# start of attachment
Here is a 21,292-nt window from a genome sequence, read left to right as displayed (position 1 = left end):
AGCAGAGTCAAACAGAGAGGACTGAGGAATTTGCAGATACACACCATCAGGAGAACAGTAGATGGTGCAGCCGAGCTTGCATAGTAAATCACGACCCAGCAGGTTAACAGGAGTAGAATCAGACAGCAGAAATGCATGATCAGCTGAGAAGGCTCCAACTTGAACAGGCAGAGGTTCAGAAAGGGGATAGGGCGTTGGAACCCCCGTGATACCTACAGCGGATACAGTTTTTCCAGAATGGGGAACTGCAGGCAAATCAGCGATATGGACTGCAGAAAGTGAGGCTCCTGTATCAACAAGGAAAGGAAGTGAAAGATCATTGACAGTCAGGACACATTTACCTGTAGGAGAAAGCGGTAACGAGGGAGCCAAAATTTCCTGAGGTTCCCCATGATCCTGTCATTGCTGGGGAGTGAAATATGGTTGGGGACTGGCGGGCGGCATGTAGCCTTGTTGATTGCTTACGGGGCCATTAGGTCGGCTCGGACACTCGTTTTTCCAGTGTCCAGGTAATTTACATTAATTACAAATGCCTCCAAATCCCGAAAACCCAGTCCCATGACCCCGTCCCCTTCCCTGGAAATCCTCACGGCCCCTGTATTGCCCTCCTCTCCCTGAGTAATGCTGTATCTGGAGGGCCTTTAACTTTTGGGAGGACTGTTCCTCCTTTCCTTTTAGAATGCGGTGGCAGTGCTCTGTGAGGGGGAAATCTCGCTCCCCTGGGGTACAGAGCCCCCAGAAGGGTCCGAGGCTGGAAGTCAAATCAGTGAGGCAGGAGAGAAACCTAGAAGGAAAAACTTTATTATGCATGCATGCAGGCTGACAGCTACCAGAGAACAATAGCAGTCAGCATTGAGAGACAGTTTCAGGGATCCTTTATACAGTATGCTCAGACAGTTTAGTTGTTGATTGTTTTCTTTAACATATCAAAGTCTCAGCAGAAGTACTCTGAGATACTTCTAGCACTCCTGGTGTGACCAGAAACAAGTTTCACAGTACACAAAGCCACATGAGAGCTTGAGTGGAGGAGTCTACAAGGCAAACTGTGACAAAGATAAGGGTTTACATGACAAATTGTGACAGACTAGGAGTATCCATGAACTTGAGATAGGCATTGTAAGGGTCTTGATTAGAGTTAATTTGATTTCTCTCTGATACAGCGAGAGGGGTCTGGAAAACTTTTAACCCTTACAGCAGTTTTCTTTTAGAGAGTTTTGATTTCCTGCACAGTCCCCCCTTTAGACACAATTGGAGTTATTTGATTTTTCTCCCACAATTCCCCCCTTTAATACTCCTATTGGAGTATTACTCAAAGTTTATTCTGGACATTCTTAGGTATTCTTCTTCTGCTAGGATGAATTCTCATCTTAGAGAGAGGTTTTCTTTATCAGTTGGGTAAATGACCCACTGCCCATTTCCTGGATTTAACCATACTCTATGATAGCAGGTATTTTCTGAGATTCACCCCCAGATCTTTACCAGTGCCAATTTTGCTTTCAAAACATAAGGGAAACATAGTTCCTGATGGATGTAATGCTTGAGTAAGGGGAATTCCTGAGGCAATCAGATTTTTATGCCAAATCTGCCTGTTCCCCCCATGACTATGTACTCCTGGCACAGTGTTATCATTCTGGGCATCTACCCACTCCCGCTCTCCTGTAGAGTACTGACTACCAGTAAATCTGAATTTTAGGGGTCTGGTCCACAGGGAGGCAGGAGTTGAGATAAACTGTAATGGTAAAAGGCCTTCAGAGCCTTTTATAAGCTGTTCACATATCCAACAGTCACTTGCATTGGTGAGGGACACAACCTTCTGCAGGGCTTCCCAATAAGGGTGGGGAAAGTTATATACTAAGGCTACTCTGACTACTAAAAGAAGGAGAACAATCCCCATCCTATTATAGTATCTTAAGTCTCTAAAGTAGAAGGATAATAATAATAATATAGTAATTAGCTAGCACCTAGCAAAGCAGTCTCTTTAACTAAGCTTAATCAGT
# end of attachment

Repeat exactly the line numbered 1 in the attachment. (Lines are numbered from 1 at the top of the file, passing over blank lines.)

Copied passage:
Here is a 21,292-nt window from a genome sequence, read left to right as displayed (position 1 = left end):